Similarity between binary variables

Similarity between binary or dicothomous variables (for example, between species’ presence-absence patterns or between regions’ biotic composition) is an important aspect of biogeography. Jaccard’s (1901) index is one of the most widely used similarity indices in ecology; Baroni-Urbani & Buser’s (1976) index has also been extensively used in chorology and biotic regionalization studies. Other measures of association for binary variables are the phi coefficient and the tetrachoric correlation coefficient (Ekström 2008).

We can use the following function in R to calculate the similarity between two binary (1-0) variables x and y:

binarySimilarity <- function(x, y, method) {
  # version 1.3 (8 May 2014)
  # x and y are 2 binary (0-1) vectors
  # 'method' can be 'CCR', 'Jaccard', 'Baroni', 'BaroniO', 'kappa, 'Mathews', 'Phi' or 'Yule'
 
  x0 <- x == 0
  x1 <- x == 1
  y0 <- y == 0
  y1 <- y == 1
 
  a <- sum(x1 & y1)
  b <- sum(x0 & y1)
  c <- sum(x1 & y0)
  d <- sum(x0 & y0)
  N <- sum(a, b, c, d)
 
  if (method == "CCR") {
    return((a + d) / N)
  }
 
  if (method == "Jaccard") {
    shared <- a
    total  <- sum(x1 | y1)
    return(shared / total)
  }
 
  else if (method == "Baroni") {
    A <- sum(x1)
    B <- sum(y1)
    C <- a
    D <- d
    return((sqrt(C * D) + C) / (sqrt(C * D) + A + B - C))
  }
 
  else if (method == "BaroniO") {
    A <- a
    B <- sum(x1 & y0)
    C <- sum(y1 & x0)
    D <- d
    return((sqrt(A * D) + A) / (sqrt(A * D) + A + B + C))
  }
 
  else if (method == "kappa") {
    return(((a+d)-(((a+c)*(a+b)+(b+d)*(c+d))/N))/(N-(((a+c)*(a+b)+(b+d)*(c+d))/N)))
    }
 
  else if (method == "Mathews") {
    S <- (a + b) / N
    P <- (a + c) / N
    MCC <- (a / N - S * P) / sqrt(prod(P, S, (1 - S), (1 - P)))
    return(MCC)
    #return(((a * d) - (b * c)) / sqrt((a + c) * (a + b) * (c + d) * (b + d)))  # equivalent
  }
 
  else if (method == "Phi") {
    A <- a/N
    AB <- (a + b) / N
    AC <- (a + c) / N
    CD <- (c + d) / N
    BD <- (b + d) / N
    return((A -(AB) * (AC)) / sqrt(prod(AB, CD, AC, BD)))
  }
 
  else if (method == "Yule") {
    return((a * d - b * c)/(a * d + b * c))
  }
 
  else stop("'method' must be either 'CCR', 'Jaccard', 'Baroni', 'BaroniO',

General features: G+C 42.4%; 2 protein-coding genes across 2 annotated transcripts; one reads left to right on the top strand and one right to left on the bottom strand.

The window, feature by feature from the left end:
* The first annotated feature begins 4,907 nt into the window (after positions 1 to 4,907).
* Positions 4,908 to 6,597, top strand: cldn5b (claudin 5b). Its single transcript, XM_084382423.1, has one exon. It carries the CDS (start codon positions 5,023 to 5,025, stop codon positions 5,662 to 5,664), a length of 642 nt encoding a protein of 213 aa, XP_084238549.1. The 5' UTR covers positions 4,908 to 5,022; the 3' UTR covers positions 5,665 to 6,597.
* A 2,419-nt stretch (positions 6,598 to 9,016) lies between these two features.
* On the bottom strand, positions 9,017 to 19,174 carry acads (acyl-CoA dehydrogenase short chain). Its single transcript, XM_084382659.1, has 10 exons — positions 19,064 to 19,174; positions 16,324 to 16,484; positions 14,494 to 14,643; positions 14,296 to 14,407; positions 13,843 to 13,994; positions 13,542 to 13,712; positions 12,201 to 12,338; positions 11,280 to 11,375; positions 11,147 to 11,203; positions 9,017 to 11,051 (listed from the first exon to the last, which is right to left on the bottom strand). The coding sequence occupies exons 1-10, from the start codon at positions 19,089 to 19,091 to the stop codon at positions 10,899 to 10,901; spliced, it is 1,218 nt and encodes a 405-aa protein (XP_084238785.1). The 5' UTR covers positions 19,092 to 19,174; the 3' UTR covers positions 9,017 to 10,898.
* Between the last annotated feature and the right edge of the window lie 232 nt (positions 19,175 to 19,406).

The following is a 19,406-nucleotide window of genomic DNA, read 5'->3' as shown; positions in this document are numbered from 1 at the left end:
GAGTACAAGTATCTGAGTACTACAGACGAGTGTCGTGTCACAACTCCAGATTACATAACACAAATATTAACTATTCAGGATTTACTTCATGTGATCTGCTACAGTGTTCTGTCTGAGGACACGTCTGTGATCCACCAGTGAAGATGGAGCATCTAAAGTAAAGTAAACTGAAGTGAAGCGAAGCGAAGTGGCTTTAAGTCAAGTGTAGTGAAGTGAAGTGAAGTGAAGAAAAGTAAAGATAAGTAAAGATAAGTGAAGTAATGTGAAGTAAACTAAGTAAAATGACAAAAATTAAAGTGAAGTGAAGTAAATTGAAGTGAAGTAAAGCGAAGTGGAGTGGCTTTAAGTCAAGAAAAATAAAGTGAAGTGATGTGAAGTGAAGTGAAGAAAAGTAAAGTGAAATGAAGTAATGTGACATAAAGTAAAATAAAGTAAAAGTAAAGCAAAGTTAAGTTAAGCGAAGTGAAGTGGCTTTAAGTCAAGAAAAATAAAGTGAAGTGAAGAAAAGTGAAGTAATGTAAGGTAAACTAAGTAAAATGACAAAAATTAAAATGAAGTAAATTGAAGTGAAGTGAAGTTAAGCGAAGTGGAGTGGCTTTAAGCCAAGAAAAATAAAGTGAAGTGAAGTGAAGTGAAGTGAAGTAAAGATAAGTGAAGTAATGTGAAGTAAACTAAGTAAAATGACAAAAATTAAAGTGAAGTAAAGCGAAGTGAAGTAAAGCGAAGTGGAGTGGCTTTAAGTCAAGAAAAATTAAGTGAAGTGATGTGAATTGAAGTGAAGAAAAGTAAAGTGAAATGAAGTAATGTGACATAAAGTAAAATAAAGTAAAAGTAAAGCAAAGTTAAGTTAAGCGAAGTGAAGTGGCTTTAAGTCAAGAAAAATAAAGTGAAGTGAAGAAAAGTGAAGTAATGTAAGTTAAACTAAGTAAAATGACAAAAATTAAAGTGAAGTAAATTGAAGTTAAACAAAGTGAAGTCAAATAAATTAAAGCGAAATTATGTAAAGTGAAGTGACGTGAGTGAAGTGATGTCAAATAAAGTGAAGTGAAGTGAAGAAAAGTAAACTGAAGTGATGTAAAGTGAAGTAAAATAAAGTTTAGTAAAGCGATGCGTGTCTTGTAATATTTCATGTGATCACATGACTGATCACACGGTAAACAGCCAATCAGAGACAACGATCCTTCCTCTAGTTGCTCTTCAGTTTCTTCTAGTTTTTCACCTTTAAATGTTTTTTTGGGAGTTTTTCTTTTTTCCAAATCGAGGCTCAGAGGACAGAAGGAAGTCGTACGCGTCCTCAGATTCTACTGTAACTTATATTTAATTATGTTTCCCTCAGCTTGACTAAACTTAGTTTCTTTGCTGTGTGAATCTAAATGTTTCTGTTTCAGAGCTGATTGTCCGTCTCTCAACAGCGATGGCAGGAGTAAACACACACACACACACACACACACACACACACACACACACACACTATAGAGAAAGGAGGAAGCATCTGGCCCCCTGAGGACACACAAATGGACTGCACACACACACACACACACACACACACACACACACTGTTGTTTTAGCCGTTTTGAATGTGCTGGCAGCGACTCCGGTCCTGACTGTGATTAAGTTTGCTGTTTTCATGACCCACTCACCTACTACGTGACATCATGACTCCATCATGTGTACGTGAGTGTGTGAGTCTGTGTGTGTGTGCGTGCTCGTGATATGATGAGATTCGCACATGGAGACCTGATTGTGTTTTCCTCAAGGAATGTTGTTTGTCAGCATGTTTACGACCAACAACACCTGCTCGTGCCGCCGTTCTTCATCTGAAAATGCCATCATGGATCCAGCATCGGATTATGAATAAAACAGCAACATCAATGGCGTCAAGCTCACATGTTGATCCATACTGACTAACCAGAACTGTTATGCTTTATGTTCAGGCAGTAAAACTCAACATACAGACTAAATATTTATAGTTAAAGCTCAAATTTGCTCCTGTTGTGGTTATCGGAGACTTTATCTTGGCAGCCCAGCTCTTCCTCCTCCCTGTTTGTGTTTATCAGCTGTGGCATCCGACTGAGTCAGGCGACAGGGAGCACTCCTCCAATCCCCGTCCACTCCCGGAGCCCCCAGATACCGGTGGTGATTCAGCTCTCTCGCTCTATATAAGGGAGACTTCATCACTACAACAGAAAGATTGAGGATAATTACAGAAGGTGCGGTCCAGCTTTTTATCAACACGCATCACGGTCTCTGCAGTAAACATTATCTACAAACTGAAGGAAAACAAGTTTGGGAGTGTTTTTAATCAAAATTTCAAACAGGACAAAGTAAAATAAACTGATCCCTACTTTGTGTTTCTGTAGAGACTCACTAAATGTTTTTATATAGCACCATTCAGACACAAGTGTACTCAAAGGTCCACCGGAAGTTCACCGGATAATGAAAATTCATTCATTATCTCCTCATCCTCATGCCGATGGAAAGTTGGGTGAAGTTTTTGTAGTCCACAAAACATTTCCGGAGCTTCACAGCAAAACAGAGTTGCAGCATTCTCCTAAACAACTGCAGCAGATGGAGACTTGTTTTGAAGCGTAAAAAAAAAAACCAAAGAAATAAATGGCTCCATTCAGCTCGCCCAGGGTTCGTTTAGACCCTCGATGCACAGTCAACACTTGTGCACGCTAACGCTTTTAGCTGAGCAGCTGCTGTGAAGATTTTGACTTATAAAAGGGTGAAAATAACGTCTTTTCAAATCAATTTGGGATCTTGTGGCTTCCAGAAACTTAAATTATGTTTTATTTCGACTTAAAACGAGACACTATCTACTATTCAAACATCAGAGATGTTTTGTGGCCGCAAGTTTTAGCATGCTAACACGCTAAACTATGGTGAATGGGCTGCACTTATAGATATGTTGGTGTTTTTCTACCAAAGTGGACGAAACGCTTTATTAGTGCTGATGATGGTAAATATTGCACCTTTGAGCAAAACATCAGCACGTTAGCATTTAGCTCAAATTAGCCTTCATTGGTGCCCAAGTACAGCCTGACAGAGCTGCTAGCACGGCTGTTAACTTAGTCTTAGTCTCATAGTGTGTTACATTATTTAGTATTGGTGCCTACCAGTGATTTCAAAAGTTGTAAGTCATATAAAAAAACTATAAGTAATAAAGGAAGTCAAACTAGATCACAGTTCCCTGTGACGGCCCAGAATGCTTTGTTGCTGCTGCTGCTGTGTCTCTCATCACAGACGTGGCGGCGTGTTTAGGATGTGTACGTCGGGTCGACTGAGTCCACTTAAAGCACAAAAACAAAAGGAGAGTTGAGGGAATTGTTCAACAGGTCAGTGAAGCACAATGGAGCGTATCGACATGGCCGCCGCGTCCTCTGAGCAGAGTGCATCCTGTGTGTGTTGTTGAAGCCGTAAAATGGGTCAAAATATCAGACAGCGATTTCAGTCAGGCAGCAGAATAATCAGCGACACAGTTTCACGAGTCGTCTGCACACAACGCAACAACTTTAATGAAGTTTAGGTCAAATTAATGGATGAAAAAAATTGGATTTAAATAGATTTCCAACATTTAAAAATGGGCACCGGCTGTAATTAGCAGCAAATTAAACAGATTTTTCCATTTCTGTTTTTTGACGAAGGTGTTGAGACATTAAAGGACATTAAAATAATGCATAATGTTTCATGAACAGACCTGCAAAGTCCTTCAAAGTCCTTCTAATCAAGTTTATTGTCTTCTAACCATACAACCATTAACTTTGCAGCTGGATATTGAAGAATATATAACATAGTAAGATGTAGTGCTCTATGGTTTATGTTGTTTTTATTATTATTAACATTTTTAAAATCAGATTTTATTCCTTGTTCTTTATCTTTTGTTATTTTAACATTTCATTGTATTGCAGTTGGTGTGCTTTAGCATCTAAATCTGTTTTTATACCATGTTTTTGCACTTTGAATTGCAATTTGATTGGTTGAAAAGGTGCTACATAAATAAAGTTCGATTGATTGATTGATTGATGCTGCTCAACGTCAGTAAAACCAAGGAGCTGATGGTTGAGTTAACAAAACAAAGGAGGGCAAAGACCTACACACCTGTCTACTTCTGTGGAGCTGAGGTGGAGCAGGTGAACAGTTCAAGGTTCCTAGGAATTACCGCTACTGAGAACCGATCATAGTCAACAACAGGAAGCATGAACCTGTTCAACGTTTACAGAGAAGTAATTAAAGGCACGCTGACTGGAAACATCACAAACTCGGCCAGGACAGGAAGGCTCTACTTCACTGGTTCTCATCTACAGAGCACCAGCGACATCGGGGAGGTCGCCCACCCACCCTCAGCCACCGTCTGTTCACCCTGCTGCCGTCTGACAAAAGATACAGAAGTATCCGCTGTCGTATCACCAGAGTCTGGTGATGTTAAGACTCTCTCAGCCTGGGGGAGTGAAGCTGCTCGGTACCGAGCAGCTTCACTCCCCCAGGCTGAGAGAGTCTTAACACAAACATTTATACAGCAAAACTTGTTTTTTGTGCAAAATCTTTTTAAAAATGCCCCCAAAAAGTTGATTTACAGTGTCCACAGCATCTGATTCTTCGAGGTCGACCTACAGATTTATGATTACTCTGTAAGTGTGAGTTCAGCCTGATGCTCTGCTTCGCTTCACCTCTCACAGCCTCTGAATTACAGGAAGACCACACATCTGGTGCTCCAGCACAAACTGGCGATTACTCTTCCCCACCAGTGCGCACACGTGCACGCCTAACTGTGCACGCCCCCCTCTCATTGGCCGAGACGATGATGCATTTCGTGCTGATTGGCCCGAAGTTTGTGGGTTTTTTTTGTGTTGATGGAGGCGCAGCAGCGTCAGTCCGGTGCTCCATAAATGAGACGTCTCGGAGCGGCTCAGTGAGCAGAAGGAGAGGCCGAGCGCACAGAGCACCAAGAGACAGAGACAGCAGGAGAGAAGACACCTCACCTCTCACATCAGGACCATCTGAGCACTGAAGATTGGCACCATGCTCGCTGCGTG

'kappa', 'Mathews', 'Phi' or 'Yule'")
 
}  # end binarySimilarity function

[presented with Pretty R]

We can also build a square matrix of similarity values (also with either method) between a set of binary (1-0) variables (for example, species or regions) presented as columns in a table. For that we need to load the binarySimilarity function (above) and then the simMatrix one (below):

simMatrix <- function(variables, method = "Jaccard") {
  nvar <- ncol(variables)
    simMat <- matrix(nrow = nvar, ncol = nvar)
    for(i in 1:nvar)  for (j in 1:nvar) {
    simMat[i,j] <- binarySimilarity(variables[,i], variables[,j], method = method)
    }  
  dimnames(simMat) <- list(names(variables), names(variables))
  return(similarityMatrix = simMat)
}

Note that the original formula of Baroni-Urbani & Buser (1976) has been replaced with an equivalent, slightly different but more efficient one (taken from Olivero et al. 1998); you can try and compare their results by using both method = “Baroni” and method = “BaroniO”. For example, if you have a data frame with binary (1-0) columns to compare, like the rotifers01 sample dataset of the fuzzySim package:

sim1 <- simMatrix(rotifers01, method = "Baroni")
 
sim2 <- simMatrix(rotifers01, method = "BaroniO")
 
all.equal(sim1, sim2)  # result is TRUE

These functions were employed, for example, by Barbosa et al. (2012) to study the relationships among mammal distributions in Europe. A binary.similarity function is included in the DeadCanMove package (Barbosa et al. 2014). An upgraded version of binary similarity indices, able to deal with fuzzy in addition to binary values, is now implemented in the fuzzySim package (Barbosa, 2014), although only Jaccard and Baroni-Urbani & Buser’s indices are included there so far.

References:

Barbosa A.M. (2014) fuzzySim: Fuzzy similarity in species’ distributions. R package, version 0.1

Barbosa A.M., Estrada A., Márquez A.L., Purvis A. & Orme C.D.L. (2012) Atlas versus range maps: robustness of chorological relationships to distribution data types in European mammals. Journal of Biogeography 39: 1391-1400

Barbosa A.M., Marques J.T., Santos S.M., Lourenço A., Medinas D., Beja P. & Mira A. (2014) DeadCanMove: Assess how spatial roadkill patterns change with temporal sampling scheme. R package, version 0.1

Baroni-Urbani C. & Buser M.W. (1976) Similarity of Binary Data. Systematic Biology 25: 251-259.

Ekstrom, J. (2008) The phi-coefficient, the tetrachoric correlation coefficient, and the Pearson-Yule debate.

Jaccard P. (1901) Étude comparative de la distribution florale dans une portion des Alpes et des Jura. Bulletin del la Société Vaudoise des Sciences Naturelles 37: 547-579.

Olivero J., Real R. & Vargas J.M. (1998) Distribution of breeding, wintering and resident waterbirds in Europe: biotic regions and the macroclimate. Ornis Fennica 75: 153-175

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